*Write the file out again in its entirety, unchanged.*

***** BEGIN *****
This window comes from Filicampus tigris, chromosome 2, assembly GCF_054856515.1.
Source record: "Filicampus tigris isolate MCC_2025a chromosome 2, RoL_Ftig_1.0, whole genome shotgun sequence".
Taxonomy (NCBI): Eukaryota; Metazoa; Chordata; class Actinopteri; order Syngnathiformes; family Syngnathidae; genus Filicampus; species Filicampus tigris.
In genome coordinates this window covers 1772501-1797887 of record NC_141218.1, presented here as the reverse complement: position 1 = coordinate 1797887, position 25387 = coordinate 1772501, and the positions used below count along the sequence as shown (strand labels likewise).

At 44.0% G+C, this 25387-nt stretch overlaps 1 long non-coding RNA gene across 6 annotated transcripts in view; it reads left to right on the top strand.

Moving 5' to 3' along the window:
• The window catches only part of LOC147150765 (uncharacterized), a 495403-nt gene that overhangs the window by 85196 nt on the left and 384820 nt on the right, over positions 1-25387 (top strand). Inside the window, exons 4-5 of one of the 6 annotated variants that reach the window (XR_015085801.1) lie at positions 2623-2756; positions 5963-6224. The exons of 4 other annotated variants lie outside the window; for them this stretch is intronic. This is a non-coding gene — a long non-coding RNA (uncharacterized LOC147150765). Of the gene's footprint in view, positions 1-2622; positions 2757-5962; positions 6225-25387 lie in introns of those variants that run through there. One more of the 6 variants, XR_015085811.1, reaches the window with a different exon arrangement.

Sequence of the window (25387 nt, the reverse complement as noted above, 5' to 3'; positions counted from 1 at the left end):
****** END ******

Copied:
This window comes from Filicampus tigris, chromosome 2, assembly GCF_054856515.1.
Source record: "Filicampus tigris isolate MCC_2025a chromosome 2, RoL_Ftig_1.0, whole genome shotgun sequence".
Taxonomy (NCBI): Eukaryota; Metazoa; Chordata; class Actinopteri; order Syngnathiformes; family Syngnathidae; genus Filicampus; species Filicampus tigris.
In genome coordinates this window covers 1772501-1797887 of record NC_141218.1, presented here as the reverse complement: position 1 = coordinate 1797887, position 25387 = coordinate 1772501, and the positions used below count along the sequence as shown (strand labels likewise).

At 44.0% G+C, this 25387-nt stretch overlaps 1 long non-coding RNA gene across 6 annotated transcripts in view; it reads left to right on the top strand.

Moving 5' to 3' along the window:
• The window catches only part of LOC147150765 (uncharacterized), a 495403-nt gene that overhangs the window by 85196 nt on the left and 384820 nt on the right, over positions 1-25387 (top strand). Inside the window, exons 4-5 of one of the 6 annotated variants that reach the window (XR_015085801.1) lie at positions 2623-2756; positions 5963-6224. The exons of 4 other annotated variants lie outside the window; for them this stretch is intronic. This is a non-coding gene — a long non-coding RNA (uncharacterized LOC147150765). Of the gene's footprint in view, positions 1-2622; positions 2757-5962; positions 6225-25387 lie in introns of those variants that run through there. One more of the 6 variants, XR_015085811.1, reaches the window with a different exon arrangement.

Sequence of the window (25387 nt, the reverse complement as noted above, 5' to 3'; positions counted from 1 at the left end):